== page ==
An Appetite for Effects
It has been just over a month since a zombie named R staggered into movie theatres and scared up a sizable take of box office receipts. Anyone who thought Warm Bodies – the rom-com with the brain-munching leading man – would die a quick death was definitely proven wrong. For director Jonathan Levine, however, the success of the project was anything but a certainty. Better known for dramatic fare like 2008’s The Wackness and 2011’s 50/50, the thirty-six-year-old is the first to admit he took a bit of a leap when deciding to helm a feature requiring serious special effects, but it was a leap that definitely paid off.
“One of the reasons I did this movie was to be able to work on a slightly bigger palette and be able to learn,” he shares. “I really think it’s important to grow as a filmmaker and for me, understanding visual effects is part of that. The movies I grew up loving – Raiders of the Lost Ark, The Goonies and Back to the Future – all had tons of visual effects. That being said, I also loved the idea of using effects in a context that wasn’t a big noisy summer movie, but actually a heartfelt story and a character-driven story.”
To stack the deck in his favor, he turned to Dan Schrecker of LOOK Effects, whose work on 2010’s Black Swan earned him a BAFTA nomination for Best Visual Effects. “I wanted to bring someone on as early as possible, just because I felt like I really didn’t know what the hell I was doing,” Levine remembers with a laugh. “I had been a fan of Dan’s and I really loved what those guys had done with Darren Aronofsky, especially on The Fountain. I find that very often when I watch one of these completely immersive CG movies I just tune out because I don’t believe it. It feels very flat and very fake to me, so I didn’t want that and I thought that Dan did a really nice job of integrating visual effects into an organic execution.” As luck would have it, the duo also had a lot in common. “We’re both Knicks fans and we’re both from New York, so we really got along well and he came on as not only the supervisor but also someone who was very much helping guide me through the learning curve.”
From March 2011 through till September 2012, the collaborators manoeuvred their way through the project, which was filmed in Montreal, Quebec. “It really came down to Pittsburg versus Montreal,” Levine explains, “and I had spent a lot of time in Montreal when I was younger and really fallen in love with the city, so maybe it was just my selfish desire to have better meals.” Transforming the metropolis into “Any City, North America”, however, required digitally uprooting its famed Olympic Stadium and shuffling it closer to the skyscrapers of centre-ville. As Schrecker explains, “it was important that the establishing shots of the wall and the city were downtown, and it was important to sell the geography of this world, so we moved the stadium.” Not that it was a simple matter of cut-and-paste, of course. “Instead of building an entirely digital world, you’re painting out what’s really there and creating digital buildings. You take out this building and replacing it with that one.”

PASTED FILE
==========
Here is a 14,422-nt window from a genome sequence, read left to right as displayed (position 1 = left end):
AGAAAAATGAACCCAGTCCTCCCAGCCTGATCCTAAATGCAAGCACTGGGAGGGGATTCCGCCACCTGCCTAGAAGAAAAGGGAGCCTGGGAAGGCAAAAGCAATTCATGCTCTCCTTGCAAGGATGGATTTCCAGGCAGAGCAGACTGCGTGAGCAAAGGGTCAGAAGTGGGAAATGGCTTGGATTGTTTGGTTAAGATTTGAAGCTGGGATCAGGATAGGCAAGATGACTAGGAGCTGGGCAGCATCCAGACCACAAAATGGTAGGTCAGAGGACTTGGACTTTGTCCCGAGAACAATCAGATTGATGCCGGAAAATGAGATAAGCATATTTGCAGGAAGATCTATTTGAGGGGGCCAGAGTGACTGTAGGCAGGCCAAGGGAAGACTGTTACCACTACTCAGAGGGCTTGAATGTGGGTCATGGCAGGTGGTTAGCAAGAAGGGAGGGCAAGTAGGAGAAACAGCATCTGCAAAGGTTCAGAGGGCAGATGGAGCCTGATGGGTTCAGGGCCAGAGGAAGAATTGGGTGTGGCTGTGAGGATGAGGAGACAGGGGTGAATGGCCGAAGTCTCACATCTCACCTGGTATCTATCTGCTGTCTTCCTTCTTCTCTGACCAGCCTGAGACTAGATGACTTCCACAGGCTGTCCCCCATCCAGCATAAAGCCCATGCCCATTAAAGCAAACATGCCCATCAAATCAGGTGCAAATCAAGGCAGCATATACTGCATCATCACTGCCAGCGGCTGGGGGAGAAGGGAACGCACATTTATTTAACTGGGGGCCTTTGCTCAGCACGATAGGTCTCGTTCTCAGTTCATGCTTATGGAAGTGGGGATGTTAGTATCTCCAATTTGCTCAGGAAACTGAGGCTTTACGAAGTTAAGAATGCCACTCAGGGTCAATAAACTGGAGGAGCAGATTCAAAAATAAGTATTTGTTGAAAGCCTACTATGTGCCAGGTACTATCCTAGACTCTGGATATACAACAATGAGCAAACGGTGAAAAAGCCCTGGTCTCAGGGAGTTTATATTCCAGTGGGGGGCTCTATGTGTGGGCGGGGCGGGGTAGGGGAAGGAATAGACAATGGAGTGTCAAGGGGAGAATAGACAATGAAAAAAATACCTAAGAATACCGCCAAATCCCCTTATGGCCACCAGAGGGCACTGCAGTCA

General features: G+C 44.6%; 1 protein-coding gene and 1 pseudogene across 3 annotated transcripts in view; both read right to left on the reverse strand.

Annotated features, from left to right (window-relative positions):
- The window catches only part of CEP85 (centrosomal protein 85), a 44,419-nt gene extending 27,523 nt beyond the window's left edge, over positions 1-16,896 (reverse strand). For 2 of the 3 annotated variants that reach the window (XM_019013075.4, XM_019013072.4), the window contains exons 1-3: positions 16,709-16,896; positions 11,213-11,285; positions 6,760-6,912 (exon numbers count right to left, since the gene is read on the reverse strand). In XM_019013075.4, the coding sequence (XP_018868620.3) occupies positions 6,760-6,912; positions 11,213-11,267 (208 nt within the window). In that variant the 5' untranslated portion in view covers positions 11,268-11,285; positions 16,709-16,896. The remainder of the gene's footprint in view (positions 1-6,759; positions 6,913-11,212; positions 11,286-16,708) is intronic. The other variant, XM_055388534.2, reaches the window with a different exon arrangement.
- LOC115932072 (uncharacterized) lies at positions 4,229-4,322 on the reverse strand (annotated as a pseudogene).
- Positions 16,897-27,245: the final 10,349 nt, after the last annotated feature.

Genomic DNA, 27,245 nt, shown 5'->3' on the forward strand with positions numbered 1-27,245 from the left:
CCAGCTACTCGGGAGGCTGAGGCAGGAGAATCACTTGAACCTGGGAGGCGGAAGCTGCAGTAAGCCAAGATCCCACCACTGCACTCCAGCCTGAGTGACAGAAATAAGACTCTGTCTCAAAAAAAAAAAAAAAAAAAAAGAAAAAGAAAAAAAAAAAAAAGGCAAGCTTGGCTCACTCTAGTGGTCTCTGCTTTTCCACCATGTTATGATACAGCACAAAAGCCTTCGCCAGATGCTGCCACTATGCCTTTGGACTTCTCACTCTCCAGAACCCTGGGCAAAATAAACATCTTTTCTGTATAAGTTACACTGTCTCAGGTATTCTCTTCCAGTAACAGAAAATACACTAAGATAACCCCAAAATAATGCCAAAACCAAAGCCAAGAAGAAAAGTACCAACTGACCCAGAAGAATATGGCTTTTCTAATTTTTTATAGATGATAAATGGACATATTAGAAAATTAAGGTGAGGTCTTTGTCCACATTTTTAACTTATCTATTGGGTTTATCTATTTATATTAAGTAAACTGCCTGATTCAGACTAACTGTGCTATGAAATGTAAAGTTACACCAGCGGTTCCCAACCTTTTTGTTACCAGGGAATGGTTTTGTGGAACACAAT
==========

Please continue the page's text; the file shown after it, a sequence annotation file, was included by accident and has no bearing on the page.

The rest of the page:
“I’m not sure if we went far enough there, because it’s very clearly Montreal,” he concedes. “I’ve shot in Montreal before, and we’ve made it look a little bit more like Philadelphia, which is one of the model ‘generic’ cities, no offense to Philly.” Levine agrees, “People from Montreal will definitely not be fooled,” but adds “the movie has a kind of tension between a grounded reality and a fairy tale, so we wanted to err on the side of ‘this is something that could happen anywhere.’”
To realize that concept and immerse the viewer in a world shaped by the human/zombie conflict, a helicopter shot was created by joining two live action plates with roughly fifteen blocks of computer-generated buildings between them. “It’s probably the most expensive shot in the film,” Levine states. Given the work Schrecker’s team put into it, it’s easy to see why. “There were three parts to it. There were both transitions for getting in and out of each of the live action plates, and then the main work is building that city. There was a massive team of artists modeling, and texturing and lighting and going through and building all that stuff. It definitely takes a lot of people and a lot of time.” Levine sees it as money well spent. “It’s always nice I think when you can do something like that so that the audience can see they’re in good hands, and that the movie has scope.”
On-set, one particular idea regarding a shift in time created a bit of a challenge from a technical side. “We have this shot at the beginning of the movie where R is walking through an airport, and we spin around him and go into the airport in the past and it’s filled with people. I had that idea pretty late,” Levine admits, “but to Dan’s credit, he figured out a quick and easy way for us to do it.”